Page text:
Not far off the main highway, our speedometer cable broke. That meant no odometer. We really rely on that to judge distances to town intersections and gas stations. We stopped at a couple of places but no one in this remote area had the needed cable. We would have to wait until we returned to Chiang Rai.
The loop took us up to Fang, then north through Mae Ai and Mae Salong, towns that were developed by a fleeing and displaced Chinese regiment with their families that had escaped a past conflict in China.
The roads were very narrow and so roller coaster steep that going down we had to not only shift down to 1st gear but had to stand hard on front and rear brakes to the heat induced extent that they faded to the point of almost failing.
We spotted a wee sign that said Karen Village and pointed the way up a dirt road. We had been reading up about the Long Neck people who live in these remote villages and it hasn't been without controversy and we had some reservations.
A little about their history. Several hill tribes of Karen people escaped the oppressive suffering inflicted upon then by the Burmese government (now known as Myanmar) by crossing the jungle border into the remote hills of Thailand. The Thai government has been reluctant to give them status and for years they have lived in limbo, eking out an existence in a restricted locale whereas other refugee groups were given status and passports and allowed to move on and prosper with normal opportunities.
Some women of these diffident refugees customarily wore heavy brass coils around their necks. They would start as young as 2, and year by year, the rings would increase. (It is 1 continuous ring, not separate coils.) The result of these heavy rings weighing down on the clavicle would press the ribs together and would give the appearance of a stretched out and lengthened neck.
We were told that the necks are not actually lengthened, they only appear that way. But we saw a postcard of a woman with her coils removed and her neck sure looked very long to us! The coils can weigh up to 10 kilograms (22 pounds)! Yes, it is a myth that their heads would flop over if they removed the rings.
Upon their arrival in Thailand and media exposure, it soon became apparent that tourists were quite amazed at their appearance and wanted to visit and take photos, beginning in 1984.
A little about the controversy. Certain elements in Thailand quickly realized their attraction was a significant value for the tourist industry. Some say the status quo remains unchanged because of the government's agenda to keep a good thing going. It has developed into a tourist trap where fees are charged to enter the village where the predominant experience is the many stalls selling the trinkets and not a view of their everyday life.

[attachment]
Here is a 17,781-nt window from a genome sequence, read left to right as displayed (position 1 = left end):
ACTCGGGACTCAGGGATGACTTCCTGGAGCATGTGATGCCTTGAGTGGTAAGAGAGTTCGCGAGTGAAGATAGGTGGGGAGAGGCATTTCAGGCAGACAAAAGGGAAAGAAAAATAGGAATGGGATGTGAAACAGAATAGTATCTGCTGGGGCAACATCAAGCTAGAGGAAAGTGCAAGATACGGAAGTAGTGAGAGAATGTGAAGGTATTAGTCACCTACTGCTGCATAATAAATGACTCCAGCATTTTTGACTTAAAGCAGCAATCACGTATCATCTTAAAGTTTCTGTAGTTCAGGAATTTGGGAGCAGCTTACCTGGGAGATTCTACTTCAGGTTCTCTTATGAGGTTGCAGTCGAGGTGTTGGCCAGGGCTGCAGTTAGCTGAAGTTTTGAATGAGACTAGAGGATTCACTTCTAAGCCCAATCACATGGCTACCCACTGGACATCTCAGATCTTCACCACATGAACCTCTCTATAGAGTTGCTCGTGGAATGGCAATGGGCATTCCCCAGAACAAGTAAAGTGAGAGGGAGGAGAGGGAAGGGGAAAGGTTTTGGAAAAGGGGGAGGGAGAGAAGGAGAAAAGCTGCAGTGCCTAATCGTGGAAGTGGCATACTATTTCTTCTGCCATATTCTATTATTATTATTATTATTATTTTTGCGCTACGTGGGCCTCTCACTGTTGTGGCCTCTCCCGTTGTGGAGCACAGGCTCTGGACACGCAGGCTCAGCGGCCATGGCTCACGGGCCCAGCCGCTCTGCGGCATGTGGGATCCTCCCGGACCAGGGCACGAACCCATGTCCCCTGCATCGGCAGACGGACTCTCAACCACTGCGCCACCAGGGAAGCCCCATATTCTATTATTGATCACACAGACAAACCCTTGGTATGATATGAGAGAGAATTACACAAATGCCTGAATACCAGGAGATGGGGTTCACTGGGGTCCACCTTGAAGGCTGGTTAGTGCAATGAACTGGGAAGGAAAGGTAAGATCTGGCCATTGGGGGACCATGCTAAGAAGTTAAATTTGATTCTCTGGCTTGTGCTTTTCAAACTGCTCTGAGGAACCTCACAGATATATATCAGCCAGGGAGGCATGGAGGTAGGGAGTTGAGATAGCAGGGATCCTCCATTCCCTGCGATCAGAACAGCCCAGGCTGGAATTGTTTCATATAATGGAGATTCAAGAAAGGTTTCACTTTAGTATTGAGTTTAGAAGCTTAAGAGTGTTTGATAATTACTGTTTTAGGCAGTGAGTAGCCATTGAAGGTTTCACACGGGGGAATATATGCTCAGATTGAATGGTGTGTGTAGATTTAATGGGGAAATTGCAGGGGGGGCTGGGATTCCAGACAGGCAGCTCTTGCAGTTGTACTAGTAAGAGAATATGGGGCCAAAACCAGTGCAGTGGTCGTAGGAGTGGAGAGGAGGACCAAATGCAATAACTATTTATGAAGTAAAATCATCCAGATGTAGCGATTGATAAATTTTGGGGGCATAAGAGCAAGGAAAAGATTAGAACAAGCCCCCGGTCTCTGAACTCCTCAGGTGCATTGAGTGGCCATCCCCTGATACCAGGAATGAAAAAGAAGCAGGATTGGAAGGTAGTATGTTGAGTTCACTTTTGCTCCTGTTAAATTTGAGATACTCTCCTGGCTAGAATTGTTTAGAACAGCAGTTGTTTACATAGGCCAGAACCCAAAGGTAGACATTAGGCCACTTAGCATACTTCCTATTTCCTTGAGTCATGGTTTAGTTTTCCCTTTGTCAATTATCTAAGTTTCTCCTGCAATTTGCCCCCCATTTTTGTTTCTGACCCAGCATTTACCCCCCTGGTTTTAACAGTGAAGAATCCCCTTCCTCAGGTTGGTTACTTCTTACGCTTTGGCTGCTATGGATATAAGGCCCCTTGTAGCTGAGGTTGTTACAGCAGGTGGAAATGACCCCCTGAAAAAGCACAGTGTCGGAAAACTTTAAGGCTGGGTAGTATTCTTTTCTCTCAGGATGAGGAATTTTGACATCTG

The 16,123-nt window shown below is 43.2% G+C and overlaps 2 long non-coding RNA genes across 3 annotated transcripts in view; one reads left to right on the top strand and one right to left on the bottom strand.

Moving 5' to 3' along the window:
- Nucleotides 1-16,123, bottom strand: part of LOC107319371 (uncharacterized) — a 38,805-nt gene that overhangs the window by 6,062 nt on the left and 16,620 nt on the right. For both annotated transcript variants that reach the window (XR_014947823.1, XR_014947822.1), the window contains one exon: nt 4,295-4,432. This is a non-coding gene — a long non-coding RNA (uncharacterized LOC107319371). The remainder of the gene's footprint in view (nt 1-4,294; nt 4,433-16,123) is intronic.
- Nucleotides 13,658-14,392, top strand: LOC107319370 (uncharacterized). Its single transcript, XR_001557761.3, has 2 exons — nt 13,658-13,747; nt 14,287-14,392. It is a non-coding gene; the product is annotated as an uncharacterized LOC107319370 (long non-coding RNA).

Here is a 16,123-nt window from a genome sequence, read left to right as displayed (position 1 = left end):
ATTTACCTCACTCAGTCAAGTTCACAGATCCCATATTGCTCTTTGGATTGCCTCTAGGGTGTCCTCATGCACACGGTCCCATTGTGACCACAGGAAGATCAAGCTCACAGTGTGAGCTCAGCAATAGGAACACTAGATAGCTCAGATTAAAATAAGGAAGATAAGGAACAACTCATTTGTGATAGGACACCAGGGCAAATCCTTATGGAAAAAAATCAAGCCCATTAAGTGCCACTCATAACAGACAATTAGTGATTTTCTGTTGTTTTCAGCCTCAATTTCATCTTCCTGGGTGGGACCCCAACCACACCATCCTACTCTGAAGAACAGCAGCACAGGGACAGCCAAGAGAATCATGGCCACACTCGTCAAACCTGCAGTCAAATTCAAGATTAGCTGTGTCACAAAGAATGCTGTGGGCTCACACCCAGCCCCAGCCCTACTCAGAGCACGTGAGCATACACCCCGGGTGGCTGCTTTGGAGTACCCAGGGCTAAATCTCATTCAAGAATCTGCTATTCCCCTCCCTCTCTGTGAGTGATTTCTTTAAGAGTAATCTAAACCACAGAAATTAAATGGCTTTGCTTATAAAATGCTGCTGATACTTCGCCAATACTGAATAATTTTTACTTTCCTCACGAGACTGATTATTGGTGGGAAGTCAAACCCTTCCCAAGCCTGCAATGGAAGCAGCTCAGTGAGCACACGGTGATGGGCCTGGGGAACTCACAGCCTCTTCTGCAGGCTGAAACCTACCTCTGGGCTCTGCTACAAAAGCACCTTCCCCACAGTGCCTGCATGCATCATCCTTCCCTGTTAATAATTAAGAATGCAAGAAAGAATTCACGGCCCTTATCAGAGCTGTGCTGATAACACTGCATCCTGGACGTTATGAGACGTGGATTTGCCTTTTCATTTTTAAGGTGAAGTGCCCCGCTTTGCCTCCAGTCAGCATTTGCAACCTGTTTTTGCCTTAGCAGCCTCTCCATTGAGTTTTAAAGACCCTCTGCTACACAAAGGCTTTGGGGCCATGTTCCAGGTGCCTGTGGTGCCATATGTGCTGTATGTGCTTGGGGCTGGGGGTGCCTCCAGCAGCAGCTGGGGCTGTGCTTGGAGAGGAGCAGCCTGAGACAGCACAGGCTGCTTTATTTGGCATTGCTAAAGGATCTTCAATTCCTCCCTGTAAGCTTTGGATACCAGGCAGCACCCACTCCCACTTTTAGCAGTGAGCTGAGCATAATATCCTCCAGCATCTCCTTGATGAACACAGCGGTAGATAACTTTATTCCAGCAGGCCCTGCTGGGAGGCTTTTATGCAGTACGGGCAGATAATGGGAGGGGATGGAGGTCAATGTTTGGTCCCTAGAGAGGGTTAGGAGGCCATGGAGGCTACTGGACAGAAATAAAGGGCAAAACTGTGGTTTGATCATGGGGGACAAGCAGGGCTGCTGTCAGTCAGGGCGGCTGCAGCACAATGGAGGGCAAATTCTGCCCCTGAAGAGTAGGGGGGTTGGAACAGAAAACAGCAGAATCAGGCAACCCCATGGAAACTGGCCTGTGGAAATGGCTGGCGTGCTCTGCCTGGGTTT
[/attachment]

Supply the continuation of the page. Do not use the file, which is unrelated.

So, the question we had was, are these people relegated to a status not unlike exhibits in a zoo for tacky hoards of photo op tourists to pretend they had a Livingstone Moment and did we want to be part of this crass spectacle or would our visit, with financial contribution, be of benefit to them at least for the present day?
We decided to see for ourselves. We drove down the road leading to the village, smiling and nodding at a couple of field workers and they returned a shy smile.
Typical style of hut
We paid the reasonable fee to enter the village but in fact the predominant experience was certainly the avenue of small stalls where girls and women of all ages sold their wares. Almost all wore unique traditional clothing and not all were wearing the neck coils. They also sported many arm and leg bracelets.
We looked at all the wares from each and every stand while trying, unlike some, to show some respect for their dignity in our presence and approach. We tried to interact and converse by hand gestures and smiles praising their work and appearance.
We always asked before taking a photo and they happily and proudly struck a pose. They were delighted to pose with us as well, and we invoked a laugh usually when we asked them to give us a big smile. We willing responded by making a purchase when we saw something we liked.
No coils, but red betel nut teeth!
We were never asked to pay for taking a photo. Items we purchased averaged only 100 Baht ($3 Cdn). Definitely not over priced, we thought, and were as happy to pay as they were to receive. We bought 1 of their lovely scarves that they make by hand (the equivalent of $5) on their looms which they were proficiently working away at.
Behind the rows of souvenier stalls were their humble homes and further their fields that they cultivate, no doubt returning to once the tourists left. Men were nowhere around.
Where does the entry fee go? There are some who suggest that much of it goes to outsiders who bring in the tourist. We only hope that the women keep all of the money from purchases of their items such as hand-woven scarves, jewellery, clothing, and wooden figures and dolls created with long necks and coils, etc.
It's rumoured that the women take the coils off as soon as the tourists leave. We don't believe this to be true as it quite a process to put them on or remove them and apparently usually only 1 woman in the village is capable of this procedure. On the other hand, we have heard that they are proud of that feature and consider it beautiful. Unnatural you say? Maybe. But aren't high heels for beauty's sake or for that matter tanning, or say breast implants?
So we came away with the matter not quite completely resolved in our minds. Maybe we just have to accept that we can't expect modern times not to have its influence in some cultures, dissolving tradition and originality. Father Time has gone digital and it's naive to believe we can find a Livingstone Moment.